So this long, exposed island was populated by retired bodyguards that had enriched themselves in service of Caesar, the last Caesars to rule the Western Empire. And when they were released from duty they returned home with the gold that they had accumulated and they stashed that wealth in homes with turf walls that they raised behind massive stone fortifications knowing that word would spread of their wealth. That their hard won wages would prove to great a temptation in their horrendously violent age.
And that concern would prove to be terribly prescient.
Caesar’s bodyguards, and their families, fell not long after those protective walls were built.
Their story is dark, and fascinating, and well recounted in Archaeology Magazine for those interested in more..
“I ASK YOU IN YOUR OWN INTEREST NOT TO LOOK TOO SHABBY.”
A message that only true friends or family could deliver and only then with a certain degree of caution – it takes love to tell the unvarnished truth!
The note could easily have been written by any of us today, in a text or email. Instead it was written 2,000 years ago in a Roman settlement known as LONDINIUM, modern London. It, along with a treasure trove of
wood tablets was just discovered during a construction project for Bloomberg’s new European headquarters in London.
Most amazing is that this note (one of 405 writing tablets unearthed on London’s Queen Victoria street), was written on bees’ wax pressed on wood. The original wax has long disappeared but impressions from the writing were pressed into the wood which was miraculously preserved.
As one article described:
“The preservation of the tablets is in itself remarkable, as wood rarely survives when buried in the ground. The wet mud of the Walbrook, a river that dominated the area in the Roman period but is now buried, stopped oxygen from decaying the wooden tablets, preserving them in excellent condition.”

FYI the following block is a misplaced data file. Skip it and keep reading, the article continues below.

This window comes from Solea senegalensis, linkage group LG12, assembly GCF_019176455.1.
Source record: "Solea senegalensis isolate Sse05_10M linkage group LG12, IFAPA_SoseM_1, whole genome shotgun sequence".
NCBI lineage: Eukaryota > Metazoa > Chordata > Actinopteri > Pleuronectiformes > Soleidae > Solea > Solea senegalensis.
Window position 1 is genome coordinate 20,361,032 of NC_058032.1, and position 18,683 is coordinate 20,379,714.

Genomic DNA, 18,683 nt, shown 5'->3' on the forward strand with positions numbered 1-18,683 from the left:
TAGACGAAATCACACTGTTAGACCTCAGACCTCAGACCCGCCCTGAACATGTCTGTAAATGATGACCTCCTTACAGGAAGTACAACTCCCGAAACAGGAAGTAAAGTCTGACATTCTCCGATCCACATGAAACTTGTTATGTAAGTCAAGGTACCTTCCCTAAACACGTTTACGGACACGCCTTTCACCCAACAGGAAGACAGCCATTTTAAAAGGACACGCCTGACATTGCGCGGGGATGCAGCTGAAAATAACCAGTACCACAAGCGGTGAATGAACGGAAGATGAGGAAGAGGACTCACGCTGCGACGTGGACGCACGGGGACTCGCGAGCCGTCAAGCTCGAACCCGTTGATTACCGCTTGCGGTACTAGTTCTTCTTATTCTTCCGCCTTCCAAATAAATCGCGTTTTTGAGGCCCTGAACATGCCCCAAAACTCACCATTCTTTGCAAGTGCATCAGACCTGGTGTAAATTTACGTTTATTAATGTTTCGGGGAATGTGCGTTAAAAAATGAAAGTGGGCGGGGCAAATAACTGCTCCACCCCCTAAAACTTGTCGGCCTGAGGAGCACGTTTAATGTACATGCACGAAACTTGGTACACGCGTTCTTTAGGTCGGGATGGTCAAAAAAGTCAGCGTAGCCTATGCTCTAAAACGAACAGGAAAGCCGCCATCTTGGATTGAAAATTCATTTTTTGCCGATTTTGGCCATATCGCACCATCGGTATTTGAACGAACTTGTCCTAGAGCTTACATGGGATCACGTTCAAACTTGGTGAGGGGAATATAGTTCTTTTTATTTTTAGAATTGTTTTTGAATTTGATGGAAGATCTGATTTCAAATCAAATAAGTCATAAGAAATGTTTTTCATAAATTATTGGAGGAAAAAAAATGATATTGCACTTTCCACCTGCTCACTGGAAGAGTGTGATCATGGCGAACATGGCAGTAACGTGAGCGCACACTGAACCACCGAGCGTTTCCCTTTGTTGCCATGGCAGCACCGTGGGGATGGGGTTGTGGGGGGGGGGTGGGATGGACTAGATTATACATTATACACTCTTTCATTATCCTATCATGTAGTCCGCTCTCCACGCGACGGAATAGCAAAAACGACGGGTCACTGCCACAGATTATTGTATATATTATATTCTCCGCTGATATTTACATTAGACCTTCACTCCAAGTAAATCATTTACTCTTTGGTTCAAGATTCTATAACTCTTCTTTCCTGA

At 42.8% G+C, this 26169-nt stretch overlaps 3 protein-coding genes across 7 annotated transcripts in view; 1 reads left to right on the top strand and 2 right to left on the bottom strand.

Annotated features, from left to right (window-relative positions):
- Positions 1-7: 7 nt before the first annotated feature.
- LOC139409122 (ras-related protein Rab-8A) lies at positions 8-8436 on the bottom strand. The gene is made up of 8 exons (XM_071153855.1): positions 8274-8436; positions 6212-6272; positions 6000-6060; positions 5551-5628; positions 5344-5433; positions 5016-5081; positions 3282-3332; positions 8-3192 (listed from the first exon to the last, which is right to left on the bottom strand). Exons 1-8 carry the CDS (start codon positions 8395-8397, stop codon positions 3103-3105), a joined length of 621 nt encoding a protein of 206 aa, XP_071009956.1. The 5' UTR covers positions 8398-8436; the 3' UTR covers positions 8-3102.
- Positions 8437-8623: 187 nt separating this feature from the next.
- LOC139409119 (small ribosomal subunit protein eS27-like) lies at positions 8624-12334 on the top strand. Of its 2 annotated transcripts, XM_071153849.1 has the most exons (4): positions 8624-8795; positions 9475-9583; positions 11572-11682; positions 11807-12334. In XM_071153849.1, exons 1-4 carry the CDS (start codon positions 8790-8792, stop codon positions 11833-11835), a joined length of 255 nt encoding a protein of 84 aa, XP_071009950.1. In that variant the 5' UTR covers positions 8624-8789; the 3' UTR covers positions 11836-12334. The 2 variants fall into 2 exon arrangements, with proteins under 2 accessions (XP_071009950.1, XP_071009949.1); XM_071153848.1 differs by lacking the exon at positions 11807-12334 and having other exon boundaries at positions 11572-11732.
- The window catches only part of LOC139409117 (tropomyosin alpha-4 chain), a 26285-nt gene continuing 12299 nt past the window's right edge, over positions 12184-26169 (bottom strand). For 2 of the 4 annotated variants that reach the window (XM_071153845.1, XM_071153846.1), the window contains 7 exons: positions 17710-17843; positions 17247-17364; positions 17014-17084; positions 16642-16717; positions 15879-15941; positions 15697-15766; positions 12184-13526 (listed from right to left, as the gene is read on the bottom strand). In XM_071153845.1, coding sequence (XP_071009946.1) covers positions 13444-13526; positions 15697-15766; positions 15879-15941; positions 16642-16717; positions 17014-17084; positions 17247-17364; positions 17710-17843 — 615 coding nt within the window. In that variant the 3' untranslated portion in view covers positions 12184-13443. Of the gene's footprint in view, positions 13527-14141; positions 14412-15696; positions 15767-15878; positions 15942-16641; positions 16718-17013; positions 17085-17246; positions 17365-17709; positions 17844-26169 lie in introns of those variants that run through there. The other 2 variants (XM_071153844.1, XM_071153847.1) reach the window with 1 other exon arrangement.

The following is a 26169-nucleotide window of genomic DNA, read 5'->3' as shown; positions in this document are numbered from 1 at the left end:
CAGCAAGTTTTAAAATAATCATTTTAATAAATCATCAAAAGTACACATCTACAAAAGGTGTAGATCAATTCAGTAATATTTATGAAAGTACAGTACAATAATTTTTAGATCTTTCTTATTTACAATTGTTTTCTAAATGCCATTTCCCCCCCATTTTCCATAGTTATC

The find is historical for another reason. On one of the wood tablets, archaeologists identified the earliest mention of the city’s name ever found, dating to mere years after the city’s founding in 43CE.
“IN LONDON, TO MOGNOTIUS.”
Sends chills up the spine….
BREAKING NEWS – TURKEY DEFEATS THE ROMANS (563 years ago – too late to celebrate?).
Talk about being desperate for good news! Over the weekend the autocratic regime of Turkish President Recip Tayyip Erdogan (image at right) mounted a major celebration to mark the anniversary of the Ottoman Sultan Mehmed II’s (“The Conqueror”) victory over the final Roman Emperor, Constantine XI (“the Marble Emperor”). A million people were expected to attend the celebrations and the President’s extravaganza would feature the army, navy (replete with submarines), etc. Just in case the nasty Romans pop up to ruin the festivities?
None can deny that when Mehmed finally pierced Constantinople (now Istanbul’s) Theodosian City Walls on April 6 1453, it marked a turning point in world history. The Turks had spent nearly 700 years trying (unsuccessfully) to take the city that had been the center of human civilization since it was founded by Constantine the Great in 330CE, and thanks to some of the largest cannon ever cast they finally succeeded.
A sad day for lovers of Roman history!
And evidently a very happy day for Erdogan. Nothing like kicking a dog when he’s down, especially when the dog (the Roman Empire) has been down for about six hundred years.
Yet another enduring testament to the power of Rome – still resonant, and relevant, six centuries after it finally disappeared from the face of the planet.
Some images from that fateful day, including one of the Marble Emperor, one of the famous canons, and one of Mehmed entering the city.